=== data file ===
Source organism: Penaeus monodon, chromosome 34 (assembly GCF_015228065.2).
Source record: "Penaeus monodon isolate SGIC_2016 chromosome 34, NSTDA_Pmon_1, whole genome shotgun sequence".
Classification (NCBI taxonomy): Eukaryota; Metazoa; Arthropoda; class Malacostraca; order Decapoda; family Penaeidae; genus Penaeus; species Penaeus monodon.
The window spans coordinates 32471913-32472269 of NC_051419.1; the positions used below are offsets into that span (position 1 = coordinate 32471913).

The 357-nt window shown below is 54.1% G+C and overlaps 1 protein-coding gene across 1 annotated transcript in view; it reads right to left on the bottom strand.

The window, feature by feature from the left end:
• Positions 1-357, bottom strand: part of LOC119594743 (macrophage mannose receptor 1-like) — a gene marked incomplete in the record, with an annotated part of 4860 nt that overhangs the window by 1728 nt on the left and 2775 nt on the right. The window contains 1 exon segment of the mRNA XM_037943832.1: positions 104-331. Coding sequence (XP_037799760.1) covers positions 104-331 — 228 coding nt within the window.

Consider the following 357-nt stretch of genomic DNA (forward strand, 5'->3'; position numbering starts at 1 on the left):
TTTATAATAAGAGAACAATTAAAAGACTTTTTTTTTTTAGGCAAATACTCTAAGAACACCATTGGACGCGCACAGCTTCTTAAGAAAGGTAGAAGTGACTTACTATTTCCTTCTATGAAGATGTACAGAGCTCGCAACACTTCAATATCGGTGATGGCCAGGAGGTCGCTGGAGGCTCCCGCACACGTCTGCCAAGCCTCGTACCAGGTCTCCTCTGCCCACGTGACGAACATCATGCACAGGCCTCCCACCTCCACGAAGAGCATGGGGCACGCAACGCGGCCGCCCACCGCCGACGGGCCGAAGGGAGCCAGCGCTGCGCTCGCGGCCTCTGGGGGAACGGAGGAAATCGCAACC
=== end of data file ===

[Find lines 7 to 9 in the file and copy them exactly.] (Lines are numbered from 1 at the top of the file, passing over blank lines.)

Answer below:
• Positions 1-357, bottom strand: part of LOC119594743 (macrophage mannose receptor 1-like) — a gene marked incomplete in the record, with an annotated part of 4860 nt that overhangs the window by 1728 nt on the left and 2775 nt on the right. The window contains 1 exon segment of the mRNA XM_037943832.1: positions 104-331. Coding sequence (XP_037799760.1) covers positions 104-331 — 228 coding nt within the window.

Consider the following 357-nt stretch of genomic DNA (forward strand, 5'->3'; position numbering starts at 1 on the left):
TTTATAATAAGAGAACAATTAAAAGACTTTTTTTTTTTAGGCAAATACTCTAAGAACACCATTGGACGCGCACAGCTTCTTAAGAAAGGTAGAAGTGACTTACTATTTCCTTCTATGAAGATGTACAGAGCTCGCAACACTTCAATATCGGTGATGGCCAGGAGGTCGCTGGAGGCTCCCGCACACGTCTGCCAAGCCTCGTACCAGGTCTCCTCTGCCCACGTGACGAACATCATGCACAGGCCTCCCACCTCCACGAAGAGCATGGGGCACGCAACGCGGCCGCCCACCGCCGACGGGCCGAAGGGAGCCAGCGCTGCGCTCGCGGCCTCTGGGGGAACGGAGGAAATCGCAACC